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Czech Museum of Silver - Hrádek

Originally Gothic patrician palace with a courtyard and a tower, built before 1420 by a master from the royal court building works. Nowadays it houses the Czech Museum of Silver.

In the first quarter of the 14th century, when the first written document of Hrádek originates, probably a wooden fortress was transformed into a stone palace, which came into possession of Wenceslas of Donín.

Its owners, families of the king’s favourites, municipal and royal officials and rich ore merchants, were passing through Hrádek. The most significant among them was Jan Smíšek of Vrchoviště, ore and copper merchant, owner of mines and several urban houses. The art stone carvings with mining motives as well as painted ceilings, the first expressions of Renaissance in Bohemia, were created during generous reconstruction of Hrádek in the Jagellonian age, come from that period. It was apparently secretly and illegally smelted silver ore and unscrupulous trades that made it possible for lord Smíšek to make such a great investment in his residence.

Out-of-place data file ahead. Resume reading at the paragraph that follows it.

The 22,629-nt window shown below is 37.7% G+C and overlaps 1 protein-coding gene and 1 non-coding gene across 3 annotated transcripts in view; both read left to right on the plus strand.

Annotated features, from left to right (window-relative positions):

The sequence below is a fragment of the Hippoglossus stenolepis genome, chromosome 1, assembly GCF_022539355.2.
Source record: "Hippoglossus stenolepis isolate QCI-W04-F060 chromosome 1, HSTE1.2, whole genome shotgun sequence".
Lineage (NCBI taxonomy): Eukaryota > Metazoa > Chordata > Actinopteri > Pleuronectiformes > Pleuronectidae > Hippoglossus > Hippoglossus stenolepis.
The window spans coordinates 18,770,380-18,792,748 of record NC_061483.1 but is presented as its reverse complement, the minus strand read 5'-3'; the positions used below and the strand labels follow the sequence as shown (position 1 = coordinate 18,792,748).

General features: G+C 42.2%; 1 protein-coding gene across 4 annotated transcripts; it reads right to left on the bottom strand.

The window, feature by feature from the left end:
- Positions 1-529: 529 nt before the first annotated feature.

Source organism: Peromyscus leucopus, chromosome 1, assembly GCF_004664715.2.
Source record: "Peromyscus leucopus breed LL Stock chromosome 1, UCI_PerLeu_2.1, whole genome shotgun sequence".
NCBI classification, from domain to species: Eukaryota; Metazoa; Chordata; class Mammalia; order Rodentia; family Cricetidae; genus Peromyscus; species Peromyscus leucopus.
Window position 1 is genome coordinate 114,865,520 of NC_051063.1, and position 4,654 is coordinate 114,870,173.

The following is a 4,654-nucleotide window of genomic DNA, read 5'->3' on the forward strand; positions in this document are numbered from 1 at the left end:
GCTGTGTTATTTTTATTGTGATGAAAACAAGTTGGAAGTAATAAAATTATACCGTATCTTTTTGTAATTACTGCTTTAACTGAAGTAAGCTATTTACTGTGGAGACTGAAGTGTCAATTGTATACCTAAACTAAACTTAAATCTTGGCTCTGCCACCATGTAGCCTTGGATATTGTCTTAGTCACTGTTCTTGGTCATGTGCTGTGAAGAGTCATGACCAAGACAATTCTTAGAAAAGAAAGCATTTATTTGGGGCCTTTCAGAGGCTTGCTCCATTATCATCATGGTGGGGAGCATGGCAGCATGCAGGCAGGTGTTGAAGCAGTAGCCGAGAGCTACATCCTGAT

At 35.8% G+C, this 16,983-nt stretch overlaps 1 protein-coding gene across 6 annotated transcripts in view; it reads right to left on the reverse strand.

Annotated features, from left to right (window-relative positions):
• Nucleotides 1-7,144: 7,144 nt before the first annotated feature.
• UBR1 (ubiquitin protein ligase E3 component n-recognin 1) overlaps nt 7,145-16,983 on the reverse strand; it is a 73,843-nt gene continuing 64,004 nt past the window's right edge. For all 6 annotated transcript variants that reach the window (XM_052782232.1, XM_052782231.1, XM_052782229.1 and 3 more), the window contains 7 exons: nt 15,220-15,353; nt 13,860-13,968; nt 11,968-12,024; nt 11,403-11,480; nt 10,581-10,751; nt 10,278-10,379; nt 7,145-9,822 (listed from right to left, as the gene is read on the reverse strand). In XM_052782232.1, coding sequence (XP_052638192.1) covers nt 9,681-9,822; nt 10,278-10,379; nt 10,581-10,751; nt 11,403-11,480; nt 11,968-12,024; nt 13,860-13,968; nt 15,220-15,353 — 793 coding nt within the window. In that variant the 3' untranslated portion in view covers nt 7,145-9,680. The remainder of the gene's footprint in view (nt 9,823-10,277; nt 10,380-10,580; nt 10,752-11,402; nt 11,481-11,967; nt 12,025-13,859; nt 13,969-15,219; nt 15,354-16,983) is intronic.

Later, Hrádek was used as the Jesuit Grammar School then as classrooms of an elementary school and teacher’s institute until in 1910 when the town purchased Hrádek intending to carry out its restoration and place a museum there. But this intention was not realized until after World War II. The Museum finally settled into the building and in the halls an exposition of the Mining Museum was operated until the 1970s. Then the exposition was closed and the interiors of Hrádek remained closed for almost twenty years and until the mid of 1990s when a new exposition was opened.

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